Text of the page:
The drug war on the U.S.-Mexico border has escalated as the cartels have begun trafficking terrorists across the US border. To fight the war, federal agent Matt Graver re-teams with the mercurial Alejandro.
Benicio Del Toro,
GRINGO, a dark comedy mixed with white-knuckle action and dramatic intrigue, explores the battle of survival for businessman Harold Soyinka (David Oyelowo) when he finds himself crossing the line from law-abiding citizen to wanted criminal.
A true story of survival, as a young couple's chance encounter leads them first to love, and then on the adventure of a lifetime as they face one of the most catastrophic hurricanes in recorded history.
In July 1976, an Air France flight from Tel-Aviv to Paris via Athens was hijacked and forced to land in Entebbe, Uganda. The Jewish passengers were separated and held hostage in demand to release many terrorists held in Israeli prisons. After much debate, the Israeli government sent an elite commando unit to raid the airfield and release the hostages.
The film premiered on February 19, 2018 at the 68th Berlin International Film Festival. See more »
The "Anafaza," a dance that appears throughout the film, debuted in 1995. See more »
Welcome to Entebbe, Uganda. I haven't had the time up until now to explain the reasons for hijacking an Air France plane. Despite the belief of many that France has a pro-Arab policy, it is one of the first countries in the rank of Palestinian enemies. France has cooperated with Mossad. France has sold planes to Israel. France has given Israel help in building atom bombs. Palestine has no atom bombs, no army and no weapons. The Popular Front for the Liberation of Palestine must utilize other ...
See more »
'Entebbe' is a film that should have worked and should have been good. It had a very talented cast, it is hard not to go wrong with Daniel Bruhl, Rosamund Pike and Eddie Marsan judging from a lot of their previous work. It also is based on and tells of a remarkable and hard-hitting true story.
While not a terrible film, despite sharing all of many people's complaints of 'Entebbe' it is not as quite as bad to me as some have made out because there are a few plus points, 'Entebbe' should have been much better and that it screwed up in such an underwhelming manner is frustrating. It really does not do this incredible story justice and the cast are all better than this and deserved better. Didn't come out feeling insulted or offended watching 'Entebbe', at the same time the film left me disappointed and frustrated.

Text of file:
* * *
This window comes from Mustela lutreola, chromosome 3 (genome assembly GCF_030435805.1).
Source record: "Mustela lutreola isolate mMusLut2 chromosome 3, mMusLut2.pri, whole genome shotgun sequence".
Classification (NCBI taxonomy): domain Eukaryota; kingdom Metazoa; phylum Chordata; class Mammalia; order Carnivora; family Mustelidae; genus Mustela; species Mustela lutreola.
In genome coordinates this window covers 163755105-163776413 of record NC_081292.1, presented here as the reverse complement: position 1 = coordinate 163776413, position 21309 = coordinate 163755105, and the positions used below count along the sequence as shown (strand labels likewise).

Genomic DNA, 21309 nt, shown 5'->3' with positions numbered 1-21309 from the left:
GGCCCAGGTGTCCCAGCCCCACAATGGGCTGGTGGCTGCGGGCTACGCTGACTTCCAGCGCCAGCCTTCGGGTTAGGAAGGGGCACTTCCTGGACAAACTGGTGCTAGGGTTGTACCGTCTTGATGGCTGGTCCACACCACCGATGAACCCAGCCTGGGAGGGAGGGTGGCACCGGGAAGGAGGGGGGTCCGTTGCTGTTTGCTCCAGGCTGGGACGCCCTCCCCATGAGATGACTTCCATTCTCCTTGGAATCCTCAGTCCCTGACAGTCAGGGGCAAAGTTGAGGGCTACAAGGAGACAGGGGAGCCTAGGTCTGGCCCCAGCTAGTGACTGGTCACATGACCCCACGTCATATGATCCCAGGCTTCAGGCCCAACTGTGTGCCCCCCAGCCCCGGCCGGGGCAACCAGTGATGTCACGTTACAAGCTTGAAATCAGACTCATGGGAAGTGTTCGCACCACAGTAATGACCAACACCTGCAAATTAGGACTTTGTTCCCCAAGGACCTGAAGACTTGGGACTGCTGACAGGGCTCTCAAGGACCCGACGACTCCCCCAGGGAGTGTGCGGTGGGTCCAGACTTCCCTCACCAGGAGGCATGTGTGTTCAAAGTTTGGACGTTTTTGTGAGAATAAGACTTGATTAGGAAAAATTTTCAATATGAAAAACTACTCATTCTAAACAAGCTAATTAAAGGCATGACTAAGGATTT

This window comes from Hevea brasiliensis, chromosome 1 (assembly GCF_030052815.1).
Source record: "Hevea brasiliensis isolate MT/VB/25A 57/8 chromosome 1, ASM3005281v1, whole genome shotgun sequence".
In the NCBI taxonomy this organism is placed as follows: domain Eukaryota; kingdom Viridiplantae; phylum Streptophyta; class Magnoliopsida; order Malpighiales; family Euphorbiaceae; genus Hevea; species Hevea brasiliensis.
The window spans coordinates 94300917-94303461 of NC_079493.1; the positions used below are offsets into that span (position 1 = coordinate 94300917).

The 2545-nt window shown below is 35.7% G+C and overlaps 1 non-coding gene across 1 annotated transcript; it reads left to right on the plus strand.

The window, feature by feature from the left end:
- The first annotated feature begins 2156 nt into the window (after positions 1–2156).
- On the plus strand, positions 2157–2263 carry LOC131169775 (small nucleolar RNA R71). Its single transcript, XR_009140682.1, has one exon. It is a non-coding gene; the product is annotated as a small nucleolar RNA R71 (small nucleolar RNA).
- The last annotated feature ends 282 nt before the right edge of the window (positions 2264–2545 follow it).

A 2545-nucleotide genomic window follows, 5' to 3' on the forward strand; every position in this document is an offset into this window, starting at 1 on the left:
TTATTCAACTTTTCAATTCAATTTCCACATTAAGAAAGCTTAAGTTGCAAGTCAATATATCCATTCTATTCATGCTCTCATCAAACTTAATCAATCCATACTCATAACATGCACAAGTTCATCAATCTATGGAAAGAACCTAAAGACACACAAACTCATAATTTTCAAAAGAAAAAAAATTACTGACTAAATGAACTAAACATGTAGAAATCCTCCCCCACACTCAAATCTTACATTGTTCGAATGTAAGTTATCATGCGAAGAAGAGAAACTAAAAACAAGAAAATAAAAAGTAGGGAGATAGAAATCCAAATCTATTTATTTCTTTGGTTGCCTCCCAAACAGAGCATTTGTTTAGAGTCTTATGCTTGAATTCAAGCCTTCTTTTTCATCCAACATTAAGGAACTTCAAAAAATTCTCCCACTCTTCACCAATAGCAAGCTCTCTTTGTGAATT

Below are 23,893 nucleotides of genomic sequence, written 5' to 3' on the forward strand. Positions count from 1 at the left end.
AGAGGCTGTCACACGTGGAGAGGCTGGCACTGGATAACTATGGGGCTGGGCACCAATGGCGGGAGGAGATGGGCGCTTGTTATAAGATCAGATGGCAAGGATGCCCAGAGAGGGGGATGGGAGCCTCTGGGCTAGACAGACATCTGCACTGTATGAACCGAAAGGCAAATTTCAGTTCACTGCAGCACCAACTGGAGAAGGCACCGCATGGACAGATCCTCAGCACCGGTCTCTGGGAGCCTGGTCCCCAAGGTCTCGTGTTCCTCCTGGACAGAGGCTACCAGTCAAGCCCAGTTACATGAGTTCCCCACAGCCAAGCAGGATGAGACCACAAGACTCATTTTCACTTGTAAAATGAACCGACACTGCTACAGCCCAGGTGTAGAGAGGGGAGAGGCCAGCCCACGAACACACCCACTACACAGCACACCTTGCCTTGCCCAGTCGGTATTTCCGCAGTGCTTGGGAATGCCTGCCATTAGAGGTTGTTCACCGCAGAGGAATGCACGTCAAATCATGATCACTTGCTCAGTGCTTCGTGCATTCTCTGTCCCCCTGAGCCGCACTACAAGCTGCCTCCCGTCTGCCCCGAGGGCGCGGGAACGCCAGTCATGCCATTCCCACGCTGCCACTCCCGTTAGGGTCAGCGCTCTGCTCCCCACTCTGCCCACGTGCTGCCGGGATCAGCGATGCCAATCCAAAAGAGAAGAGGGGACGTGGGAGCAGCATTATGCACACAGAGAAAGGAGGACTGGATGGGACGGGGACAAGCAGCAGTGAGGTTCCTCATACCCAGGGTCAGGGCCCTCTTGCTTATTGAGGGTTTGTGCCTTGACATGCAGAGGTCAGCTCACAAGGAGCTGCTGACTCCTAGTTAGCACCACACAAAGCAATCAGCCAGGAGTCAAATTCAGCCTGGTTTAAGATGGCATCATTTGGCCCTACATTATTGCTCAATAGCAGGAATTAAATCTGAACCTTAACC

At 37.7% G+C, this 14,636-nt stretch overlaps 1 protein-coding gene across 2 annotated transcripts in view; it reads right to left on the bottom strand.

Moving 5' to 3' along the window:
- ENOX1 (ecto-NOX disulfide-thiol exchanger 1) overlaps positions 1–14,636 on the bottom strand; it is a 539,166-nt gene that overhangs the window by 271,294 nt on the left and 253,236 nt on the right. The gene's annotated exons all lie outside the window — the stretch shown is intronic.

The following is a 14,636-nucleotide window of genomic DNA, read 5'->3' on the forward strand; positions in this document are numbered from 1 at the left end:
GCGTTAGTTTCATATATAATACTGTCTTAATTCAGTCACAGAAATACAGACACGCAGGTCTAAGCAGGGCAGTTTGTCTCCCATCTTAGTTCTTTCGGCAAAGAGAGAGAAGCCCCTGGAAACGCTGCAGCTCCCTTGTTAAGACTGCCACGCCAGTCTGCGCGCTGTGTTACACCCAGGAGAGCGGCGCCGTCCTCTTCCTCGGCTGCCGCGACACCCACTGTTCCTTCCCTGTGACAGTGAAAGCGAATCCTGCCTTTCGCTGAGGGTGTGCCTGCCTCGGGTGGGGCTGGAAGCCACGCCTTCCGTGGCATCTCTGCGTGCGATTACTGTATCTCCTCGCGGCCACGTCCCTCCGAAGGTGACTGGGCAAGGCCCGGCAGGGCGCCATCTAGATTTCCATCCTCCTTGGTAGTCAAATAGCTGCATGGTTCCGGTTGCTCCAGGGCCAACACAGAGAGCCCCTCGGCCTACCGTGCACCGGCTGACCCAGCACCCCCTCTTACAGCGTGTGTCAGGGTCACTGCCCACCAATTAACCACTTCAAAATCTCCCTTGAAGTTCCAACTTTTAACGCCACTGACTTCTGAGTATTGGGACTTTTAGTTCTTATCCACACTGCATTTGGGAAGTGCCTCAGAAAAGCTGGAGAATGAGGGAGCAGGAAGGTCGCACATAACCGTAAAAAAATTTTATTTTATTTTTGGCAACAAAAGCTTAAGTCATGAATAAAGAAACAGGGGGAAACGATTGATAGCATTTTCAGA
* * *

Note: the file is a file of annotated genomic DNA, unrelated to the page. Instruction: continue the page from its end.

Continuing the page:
There are plus points here. Daniel Bruhl and Rosamund Pike actually fare very well in the lead roles. While Bruhl's as expected thoughtful, gravitas-filled and charismatic performance keeps one glued Pike impressed me more in the more challenging role (including having a German accent, not an easy one to master and one stereotyped very variably a lot, and having apparently to learn German, thought though she was fluent in the language already) and the one that the film tries most to develop.
'Entebbe' starts off intriguingly and there are parts where the production values have slickness and atmosphere. There is one scene that did have emotional impact and did leave me haunted, that was Pike's phone scene.
However, the rest of the cast don't fare so well and it is largely down to the way the characters are written. Eddie Marsan is just bizarre and how Peres is written and characterised felt wrong and out of kilter. Nonso Anozie is nowhere near sinister enough as Amin, the man was a monster and Anozie completely fails to bring that on screen. Ben Schnetzer's role doesn't make sense and felt under-developed. The chemistry between the actors is very disconnected, on the most part this is including between Bruhl and Pike through no fault of their own.
It's not the cast that are to blame here. The one-sided and biased way the roles are written, including trying to humanise the lead characters, making Peres' and Amin's roles one-dimensional and painting the Palestinians in an objectionable light, is more of a problem. Even when trying to tell the events from multiple, even all, view-points which fails to tell one very much and quickly became over-stuffed.
As is the less than taut and rather preachy script, that runs out of steam far too quickly and it constantly feels we are running in circles with nothing new being told and being told the obvious and the same thing more than once. The direction is both pedestrian and gimmicky, often muddled and like not-knowing-what-to-do-with-the-material standard, and too often the production values are drab and dizzying, the slow motion in the final raid was not necessary, trivialised the already too downplayed violence and made me feel uncomfortable. The scene should have been tense but was anything but, feeling too much like an afterthought.
Much has also been made of the use and cross-cutting of modern dancing. This was overused, out of place, gimmicky and not even that well choreographed. It really diluted what little tension there already was and it made it very hard to take the film seriously. Found it very annoying and even disrespectful that 'Entebbe' had this suspense-filled and riveting story and make it dull and devoid of tension and suspense, with what should have been the most prominent and compelling events (the planning of the raid and the raid itself especially) being given short shrift and treated in a far too safe manner. What was more prominent and significantly less interesting was handled turgidly and in a biased fashion. It felt like there was little at stake when there was actually a huge amount.
Overall, a disappointing film that has pluses but also a lot of minuses. The cast and the story deserved better. 4/10 Bethany Cox
17 of 23 people found this review helpful.
Was this review helpful to you?
| Report this